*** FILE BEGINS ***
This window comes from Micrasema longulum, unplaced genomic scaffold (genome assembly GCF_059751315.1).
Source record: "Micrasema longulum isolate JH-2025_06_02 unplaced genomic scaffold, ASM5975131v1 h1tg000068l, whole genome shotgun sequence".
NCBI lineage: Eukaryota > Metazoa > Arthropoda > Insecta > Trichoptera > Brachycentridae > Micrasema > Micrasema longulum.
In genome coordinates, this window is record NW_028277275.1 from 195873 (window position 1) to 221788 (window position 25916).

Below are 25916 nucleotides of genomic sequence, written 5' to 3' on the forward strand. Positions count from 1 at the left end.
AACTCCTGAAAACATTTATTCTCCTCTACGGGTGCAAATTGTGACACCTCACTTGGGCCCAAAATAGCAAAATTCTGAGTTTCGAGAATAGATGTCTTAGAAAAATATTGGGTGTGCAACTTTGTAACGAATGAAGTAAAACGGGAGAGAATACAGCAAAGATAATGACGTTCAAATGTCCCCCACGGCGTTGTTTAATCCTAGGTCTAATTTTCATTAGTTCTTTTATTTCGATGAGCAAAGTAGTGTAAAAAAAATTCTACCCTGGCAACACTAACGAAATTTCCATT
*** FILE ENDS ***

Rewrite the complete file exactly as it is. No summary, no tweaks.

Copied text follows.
This window comes from Micrasema longulum, unplaced genomic scaffold (genome assembly GCF_059751315.1).
Source record: "Micrasema longulum isolate JH-2025_06_02 unplaced genomic scaffold, ASM5975131v1 h1tg000068l, whole genome shotgun sequence".
NCBI lineage: Eukaryota > Metazoa > Arthropoda > Insecta > Trichoptera > Brachycentridae > Micrasema > Micrasema longulum.
In genome coordinates, this window is record NW_028277275.1 from 195873 (window position 1) to 221788 (window position 25916).

Below are 25916 nucleotides of genomic sequence, written 5' to 3' on the forward strand. Positions count from 1 at the left end.
AACTCCTGAAAACATTTATTCTCCTCTACGGGTGCAAATTGTGACACCTCACTTGGGCCCAAAATAGCAAAATTCTGAGTTTCGAGAATAGATGTCTTAGAAAAATATTGGGTGTGCAACTTTGTAACGAATGAAGTAAAACGGGAGAGAATACAGCAAAGATAATGACGTTCAAATGTCCCCCACGGCGTTGTTTAATCCTAGGTCTAATTTTCATTAGTTCTTTTATTTCGATGAGCAAAGTAGTGTAAAAAAAATTCTACCCTGGCAACACTAACGAAATTTCCATT